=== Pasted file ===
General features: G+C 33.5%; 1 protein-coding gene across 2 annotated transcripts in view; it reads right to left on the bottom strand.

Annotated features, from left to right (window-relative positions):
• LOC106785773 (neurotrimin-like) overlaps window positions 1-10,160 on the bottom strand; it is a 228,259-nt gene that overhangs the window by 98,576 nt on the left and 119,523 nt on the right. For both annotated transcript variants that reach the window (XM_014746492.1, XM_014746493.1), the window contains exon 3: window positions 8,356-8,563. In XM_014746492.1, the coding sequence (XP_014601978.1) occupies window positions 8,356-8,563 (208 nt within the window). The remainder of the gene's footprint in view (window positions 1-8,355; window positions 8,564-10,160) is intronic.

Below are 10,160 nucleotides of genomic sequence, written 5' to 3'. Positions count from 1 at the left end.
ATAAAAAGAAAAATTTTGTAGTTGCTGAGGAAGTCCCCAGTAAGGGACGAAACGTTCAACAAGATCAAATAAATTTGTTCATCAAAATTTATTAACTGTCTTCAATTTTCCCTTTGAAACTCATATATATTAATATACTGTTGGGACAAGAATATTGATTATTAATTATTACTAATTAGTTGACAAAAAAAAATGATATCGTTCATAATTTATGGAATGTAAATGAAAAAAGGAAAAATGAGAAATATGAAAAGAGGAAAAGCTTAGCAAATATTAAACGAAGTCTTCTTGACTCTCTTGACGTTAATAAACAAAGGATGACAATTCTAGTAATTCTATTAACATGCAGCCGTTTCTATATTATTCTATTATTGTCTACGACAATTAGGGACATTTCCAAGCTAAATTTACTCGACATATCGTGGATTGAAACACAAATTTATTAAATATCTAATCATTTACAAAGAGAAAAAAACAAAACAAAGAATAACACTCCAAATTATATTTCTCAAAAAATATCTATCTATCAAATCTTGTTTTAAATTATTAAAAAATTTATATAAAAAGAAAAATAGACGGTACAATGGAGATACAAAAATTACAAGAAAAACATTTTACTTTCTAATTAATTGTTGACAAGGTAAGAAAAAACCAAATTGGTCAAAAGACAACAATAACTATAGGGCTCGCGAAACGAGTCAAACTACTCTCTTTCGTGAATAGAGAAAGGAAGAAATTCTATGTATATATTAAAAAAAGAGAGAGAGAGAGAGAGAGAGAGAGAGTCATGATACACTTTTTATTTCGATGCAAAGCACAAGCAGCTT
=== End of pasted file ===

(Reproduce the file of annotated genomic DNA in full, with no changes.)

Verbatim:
General features: G+C 33.5%; 1 protein-coding gene across 2 annotated transcripts in view; it reads right to left on the bottom strand.

Annotated features, from left to right (window-relative positions):
• LOC106785773 (neurotrimin-like) overlaps window positions 1-10,160 on the bottom strand; it is a 228,259-nt gene that overhangs the window by 98,576 nt on the left and 119,523 nt on the right. For both annotated transcript variants that reach the window (XM_014746492.1, XM_014746493.1), the window contains exon 3: window positions 8,356-8,563. In XM_014746492.1, the coding sequence (XP_014601978.1) occupies window positions 8,356-8,563 (208 nt within the window). The remainder of the gene's footprint in view (window positions 1-8,355; window positions 8,564-10,160) is intronic.

Below are 10,160 nucleotides of genomic sequence, written 5' to 3'. Positions count from 1 at the left end.
ATAAAAAGAAAAATTTTGTAGTTGCTGAGGAAGTCCCCAGTAAGGGACGAAACGTTCAACAAGATCAAATAAATTTGTTCATCAAAATTTATTAACTGTCTTCAATTTTCCCTTTGAAACTCATATATATTAATATACTGTTGGGACAAGAATATTGATTATTAATTATTACTAATTAGTTGACAAAAAAAAATGATATCGTTCATAATTTATGGAATGTAAATGAAAAAAGGAAAAATGAGAAATATGAAAAGAGGAAAAGCTTAGCAAATATTAAACGAAGTCTTCTTGACTCTCTTGACGTTAATAAACAAAGGATGACAATTCTAGTAATTCTATTAACATGCAGCCGTTTCTATATTATTCTATTATTGTCTACGACAATTAGGGACATTTCCAAGCTAAATTTACTCGACATATCGTGGATTGAAACACAAATTTATTAAATATCTAATCATTTACAAAGAGAAAAAAACAAAACAAAGAATAACACTCCAAATTATATTTCTCAAAAAATATCTATCTATCAAATCTTGTTTTAAATTATTAAAAAATTTATATAAAAAGAAAAATAGACGGTACAATGGAGATACAAAAATTACAAGAAAAACATTTTACTTTCTAATTAATTGTTGACAAGGTAAGAAAAAACCAAATTGGTCAAAAGACAACAATAACTATAGGGCTCGCGAAACGAGTCAAACTACTCTCTTTCGTGAATAGAGAAAGGAAGAAATTCTATGTATATATTAAAAAAAGAGAGAGAGAGAGAGAGAGAGAGAGAGTCATGATACACTTTTTATTTCGATGCAAAGCACAAGCAGCTT